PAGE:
Wednesday, December 24, 2008

Home for the Holidays - almost

It has been a hectic road trip so far, but we are officially back in Canada for the Holidays. After leaving Koinonia on the 19th we have stayed near Atlanta, Independence Missouri, Sioux City South Dakota, Brandon Manitoba and Regina, Saskatchewan. Tonight we should be in Taber to visit with Trevor and my extended family for Christmas.

From Dec 27 to January 1 we plan to be in the Calgary area visiting with friends and family. Then we will head for Vancouver Island and move into our new house there.

Best Wishes for a Merry Christmas and a Wonderful New Year!

Monday, December 22, 2008

Our home and native Land!

Well, it is official.... We are back in Canada and currently in Brandon to visit with Jan's extended family.

Roads have been good and we hope to head for Alberta tomorrow to see Trevor and my family.

Friday, December 19, 2008

Koinonia Christmas Party - and Farewells...

Well, today was the last day of our internship. Koinonia celebrated with a big Community Christmas party and all the interns were recognized for their service over the past 3 months. There were many emotional farewells with our new friends and suddenly Koinonia is now a fascinating set of memories.

Krista was singled out for an intern award - even though she officially was not an intern for this term. Her special recognition was for starting a daily aerobic work-out class at Koinonia that will continue in her absence. She will definitely be missed.

It took much longer than expected to pack and move our trailer over to storage at Sunny acres. Even longer to get out of Americus and onto the highway. Tonight we are in Forsyth Georgia. Tomorrow perhaps it will be Independence Missouri - provided all goes well.

Thursday, December 18, 2008

Shaking Trees

Our internship at Koinonia officially ends tomorrow (Friday Dec 19th) and we start our journey back to Canada. This timing also coincides with the completion of the pecan harvest.

In earlier postings I mentioned the process of sweeping the pecans into windrows and picking them up with the harvester. Most of these nuts had fallen from the trees during high winds or rainstorms. These pecans are called free-falls.

Unfortunately, the big majority of the nuts prefer to stay attached to the branches. This means you either need a very long step ladder or some way to persuade the branches to release the pecans so gravity can do it’s job.

The solution to this problem is a tree-shaker. This machine, as shown in the photo, simply grabs the trunk of the tree and then shakes the living daylights out of it. Nuts come raining to the ground, along with masses of leaves and branches.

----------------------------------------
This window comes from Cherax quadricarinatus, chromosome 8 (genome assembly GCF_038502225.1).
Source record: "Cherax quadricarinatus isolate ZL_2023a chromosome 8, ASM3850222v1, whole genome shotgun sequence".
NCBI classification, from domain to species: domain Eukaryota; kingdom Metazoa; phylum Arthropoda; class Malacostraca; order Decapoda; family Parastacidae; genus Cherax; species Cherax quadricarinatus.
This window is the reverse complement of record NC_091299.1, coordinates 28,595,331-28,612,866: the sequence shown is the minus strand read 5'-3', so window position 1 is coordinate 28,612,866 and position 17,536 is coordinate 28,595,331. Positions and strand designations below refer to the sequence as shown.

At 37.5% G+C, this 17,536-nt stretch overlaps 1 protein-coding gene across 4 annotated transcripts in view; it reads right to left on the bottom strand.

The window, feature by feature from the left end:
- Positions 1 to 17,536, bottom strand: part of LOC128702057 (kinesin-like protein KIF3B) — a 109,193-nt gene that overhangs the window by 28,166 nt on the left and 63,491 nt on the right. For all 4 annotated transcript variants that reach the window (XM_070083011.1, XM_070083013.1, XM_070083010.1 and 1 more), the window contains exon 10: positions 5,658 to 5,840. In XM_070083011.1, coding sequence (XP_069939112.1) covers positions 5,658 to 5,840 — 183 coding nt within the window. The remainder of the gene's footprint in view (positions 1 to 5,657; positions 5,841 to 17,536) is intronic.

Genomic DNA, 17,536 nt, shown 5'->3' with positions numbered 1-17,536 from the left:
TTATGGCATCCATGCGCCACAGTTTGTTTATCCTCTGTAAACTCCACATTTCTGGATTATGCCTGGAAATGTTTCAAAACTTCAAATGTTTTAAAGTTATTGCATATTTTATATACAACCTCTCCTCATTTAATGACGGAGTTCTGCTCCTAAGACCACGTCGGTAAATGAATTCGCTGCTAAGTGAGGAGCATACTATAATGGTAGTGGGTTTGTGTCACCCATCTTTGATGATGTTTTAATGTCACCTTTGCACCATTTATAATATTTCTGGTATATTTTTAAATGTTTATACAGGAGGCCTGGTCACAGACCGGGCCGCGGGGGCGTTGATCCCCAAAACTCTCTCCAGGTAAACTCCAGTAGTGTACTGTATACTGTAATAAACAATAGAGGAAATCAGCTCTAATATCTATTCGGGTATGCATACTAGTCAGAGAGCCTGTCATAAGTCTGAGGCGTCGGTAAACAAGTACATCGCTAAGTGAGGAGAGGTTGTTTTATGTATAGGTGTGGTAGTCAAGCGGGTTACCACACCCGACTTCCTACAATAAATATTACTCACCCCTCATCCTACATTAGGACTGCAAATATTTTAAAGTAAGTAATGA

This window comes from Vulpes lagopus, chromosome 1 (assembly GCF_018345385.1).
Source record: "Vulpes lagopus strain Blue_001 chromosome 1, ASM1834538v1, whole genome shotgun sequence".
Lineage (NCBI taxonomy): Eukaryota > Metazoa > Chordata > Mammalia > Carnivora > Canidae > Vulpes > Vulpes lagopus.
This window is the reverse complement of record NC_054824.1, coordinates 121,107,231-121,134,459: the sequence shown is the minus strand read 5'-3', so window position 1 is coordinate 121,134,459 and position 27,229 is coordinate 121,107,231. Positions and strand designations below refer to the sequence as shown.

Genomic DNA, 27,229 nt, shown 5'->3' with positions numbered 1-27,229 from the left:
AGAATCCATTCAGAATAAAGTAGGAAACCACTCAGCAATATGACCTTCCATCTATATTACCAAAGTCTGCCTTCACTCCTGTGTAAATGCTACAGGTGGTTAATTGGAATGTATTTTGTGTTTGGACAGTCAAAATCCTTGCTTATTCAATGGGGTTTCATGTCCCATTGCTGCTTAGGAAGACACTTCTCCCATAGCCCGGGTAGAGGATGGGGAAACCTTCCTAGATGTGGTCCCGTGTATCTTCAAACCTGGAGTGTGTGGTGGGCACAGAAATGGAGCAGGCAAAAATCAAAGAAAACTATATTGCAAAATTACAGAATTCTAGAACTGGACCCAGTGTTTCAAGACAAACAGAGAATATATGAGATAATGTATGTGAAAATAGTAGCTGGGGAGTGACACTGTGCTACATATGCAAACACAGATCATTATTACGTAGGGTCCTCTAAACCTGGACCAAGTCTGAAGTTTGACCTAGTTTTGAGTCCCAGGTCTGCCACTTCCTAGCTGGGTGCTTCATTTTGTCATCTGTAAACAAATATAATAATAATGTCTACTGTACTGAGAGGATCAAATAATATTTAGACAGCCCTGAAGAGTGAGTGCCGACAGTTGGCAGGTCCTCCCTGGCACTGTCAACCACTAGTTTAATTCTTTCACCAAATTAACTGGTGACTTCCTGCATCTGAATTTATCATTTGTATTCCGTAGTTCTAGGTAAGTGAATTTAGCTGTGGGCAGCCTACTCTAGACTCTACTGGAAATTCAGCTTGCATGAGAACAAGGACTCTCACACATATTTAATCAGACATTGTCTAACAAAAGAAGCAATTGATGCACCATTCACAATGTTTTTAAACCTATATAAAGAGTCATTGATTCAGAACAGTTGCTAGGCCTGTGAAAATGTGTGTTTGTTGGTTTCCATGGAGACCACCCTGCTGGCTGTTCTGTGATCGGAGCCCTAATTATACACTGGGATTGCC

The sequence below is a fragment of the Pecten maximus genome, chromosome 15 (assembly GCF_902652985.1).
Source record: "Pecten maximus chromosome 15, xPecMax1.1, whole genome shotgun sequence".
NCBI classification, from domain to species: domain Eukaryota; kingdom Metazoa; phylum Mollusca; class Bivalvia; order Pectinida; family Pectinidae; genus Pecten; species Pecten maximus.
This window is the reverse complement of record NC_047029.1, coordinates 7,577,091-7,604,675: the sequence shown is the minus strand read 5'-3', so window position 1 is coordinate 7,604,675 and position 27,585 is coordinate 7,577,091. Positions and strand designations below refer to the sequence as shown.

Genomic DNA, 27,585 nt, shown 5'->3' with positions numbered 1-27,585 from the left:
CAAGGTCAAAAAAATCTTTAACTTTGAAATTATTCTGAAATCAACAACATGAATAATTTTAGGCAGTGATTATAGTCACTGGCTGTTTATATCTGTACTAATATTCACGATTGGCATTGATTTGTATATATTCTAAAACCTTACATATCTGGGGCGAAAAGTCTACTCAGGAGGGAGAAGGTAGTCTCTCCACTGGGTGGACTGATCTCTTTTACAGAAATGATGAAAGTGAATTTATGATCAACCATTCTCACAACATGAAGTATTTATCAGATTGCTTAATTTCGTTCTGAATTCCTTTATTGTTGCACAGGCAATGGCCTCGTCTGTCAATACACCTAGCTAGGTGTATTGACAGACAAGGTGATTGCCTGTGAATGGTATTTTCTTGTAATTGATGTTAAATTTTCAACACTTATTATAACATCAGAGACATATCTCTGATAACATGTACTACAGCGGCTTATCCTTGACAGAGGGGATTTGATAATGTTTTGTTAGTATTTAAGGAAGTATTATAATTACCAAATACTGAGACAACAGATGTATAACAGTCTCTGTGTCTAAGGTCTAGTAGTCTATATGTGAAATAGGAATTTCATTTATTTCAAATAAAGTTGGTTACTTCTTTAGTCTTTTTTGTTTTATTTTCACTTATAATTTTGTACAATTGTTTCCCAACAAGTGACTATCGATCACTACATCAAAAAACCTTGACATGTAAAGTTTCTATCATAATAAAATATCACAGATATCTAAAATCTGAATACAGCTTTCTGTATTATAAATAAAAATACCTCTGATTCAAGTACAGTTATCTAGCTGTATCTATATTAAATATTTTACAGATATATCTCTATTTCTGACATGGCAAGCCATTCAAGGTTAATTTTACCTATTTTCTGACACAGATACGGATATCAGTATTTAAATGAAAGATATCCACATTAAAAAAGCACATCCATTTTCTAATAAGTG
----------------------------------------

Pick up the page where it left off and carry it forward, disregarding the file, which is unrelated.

We have just completed the second round of tree shaking. The first round was done while the trees were green - as shown in the photo. The second round after the leaves had all fallen and the trees all appear dead.

The other day I noticed something quite profound. Pecan trees tend to be quite brittle and whenever they are shaken, weak branches break off and fall to the ground. This can mean alot of work to pick up the fallen sticks - which otherwise cause chaos for the harvest machinery and unloading process - when the trees are leafy and green. Unfortunately, it is alarmingly more work when the trees are leafless and dormant.

As if that isn’t bad enough, dead trees are very dry and brittle and they shed limbs at an alarming rate. Naturally you can avoid shaking dead trees in the early Fall since they can be easily recognized. In the Winter, the live trees and dead trees look pretty much alike. At least until you shake them! Bud found this out the other day when he accidentally shook a dead tree at the end of one of the rows and major limbs and branches went flying everywhere.

I suppose this might be alot like people. When everything is going along smoothly, we all appear the same. Until something comes along to shake us. If we are spiritually alive, I suppose we should come out all right. If we are spiritually dormant, who knows what parts of our life will come crashing down!
This current round of oil supply/demand driven price chaos and the resulting economic instability, job losses, etc. will certainly be shaking lots of trees in the New Year.

Wednesday, December 17, 2008

A Christmas Thought

Even though the weather has been beautiful with temperatures in the 70s, you can still sense the days are getting shorter and you can believe that Christmas is on the way. Today it was my turn to give the noon devotion - or the lunchtime spiritual thought - and this whole idea of Christmas had been very much on my mind. While it has become a major holiday for us, the early Christians didn’t give it any thought. In fact, there is solid evidence that suggests that the origin of our Christmas celebrations came from pre-Christian times.

Our ancestors were completely dependent on agriculture to provide for their livelihood. Without modern technology, they were keenly aware of the cycles of nature. Each year they observed the coming of Spring and waited for the best time to plant their crops. The increasing intensity of the sun brought the Summer season. Plants flourished, matured and began to ripen. Then the sun would slowly seem to recede again - days grew shorter until the Fall equinox. This was marked with harvest festivals with thanksgiving for the abundant harvest. Then in steady progression the nights would get longer and colder until it seemed that cold and darkness would overcome the entire world. Leaves fell from the trees, grass turned brown, and it appeared that all of nature was dying with the receding sunlight. Would death and darkness win? Would the sun disappear completely leaving the earth to die? Rituals and sacrifices urged the sun to return again. Until a few days after the Winter Solstice, it could be observed that the daylight was increasing again, bringing with it hope for new life.

It seems that the Roman Church found it too difficult to stop people from celebrating this Winter Solstice festival so they simply shifted the focus to the birth of Jesus. This is why we celebrate Christmas on December 25 - four days after the solstice and the first day that you can be sure the days are beginning to lengthen again. Perhaps this is as it should be, since the birth of Jesus also brought hope for new life.

Each one of us has a strong personal tie to this cycle of nature. We are all born, and then barring accident or illness, we grow to maturity, then slowly decline. The events, people, places and ideas that we experience during this cycle of our life create our own personal world-view and our individual reality. From this perspective, our death marks the end of our world. However, God exists in a completely different Reality. One that is not bound by time nor by space.